EPNAC.com photo for 2022 ATE Principal Investigators’ Conference
Written By: Kathryn Marchocki
Mentor-Connect Co-Principal Investigator Pam Silvers moderated a student panel discussion at the 2022 ATE Principal Investigators’ Conference in Washington, D.C., on October 27.
The students, from left to right, are Cody Steffy of Columbus State Community College (Ohio); Samuel Ruiz of Forsyth Technical Community College (North Carolina), Holly Shafer of Mt. San Antonio College (California); and Mahoganie Wilson-Little of Manchester Community College (Connecticut). Silvers, a computer technologies instructor at Asheville-Buncombe Technical Community College (North Carolina), is standing at the far right.
After asking the students about their experiences in programs enhanced with innovations supported by Advanced Technological Education program grants from the National Science Foundation, Silvers quizzed the students for their suggestions about community college professors should do to help students be as successful as possible. The four student panelists said instructors should be up to date on resources and opportunities available to them and should communicate and establish relationships with students.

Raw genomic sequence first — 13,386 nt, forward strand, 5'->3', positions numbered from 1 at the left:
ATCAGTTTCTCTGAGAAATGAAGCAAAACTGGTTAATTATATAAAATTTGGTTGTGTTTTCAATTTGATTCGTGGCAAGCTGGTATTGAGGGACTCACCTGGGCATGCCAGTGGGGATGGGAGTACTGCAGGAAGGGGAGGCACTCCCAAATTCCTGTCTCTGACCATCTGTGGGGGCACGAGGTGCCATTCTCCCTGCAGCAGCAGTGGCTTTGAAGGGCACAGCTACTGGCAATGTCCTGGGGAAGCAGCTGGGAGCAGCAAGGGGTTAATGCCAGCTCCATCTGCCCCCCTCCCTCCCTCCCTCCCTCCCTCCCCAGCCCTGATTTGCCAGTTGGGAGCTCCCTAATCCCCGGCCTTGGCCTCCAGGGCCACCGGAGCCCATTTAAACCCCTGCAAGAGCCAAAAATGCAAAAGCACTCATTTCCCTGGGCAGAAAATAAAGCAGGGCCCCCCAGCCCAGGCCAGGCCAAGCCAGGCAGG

An educator for nearly 30 years, Silvers said, “I’ve seen lives change for students. STEM gives students an affordable living.”
The American Association of Community Colleges (AACC) hosts the three-day meeting in partnership and with the support of the National Science Foundation (NSF). Several hundred educators – including Mentor-Connect leaders and former mentees that have been awarded ATE grants – ATE industry partners, and 42 students attended the three-day meeting.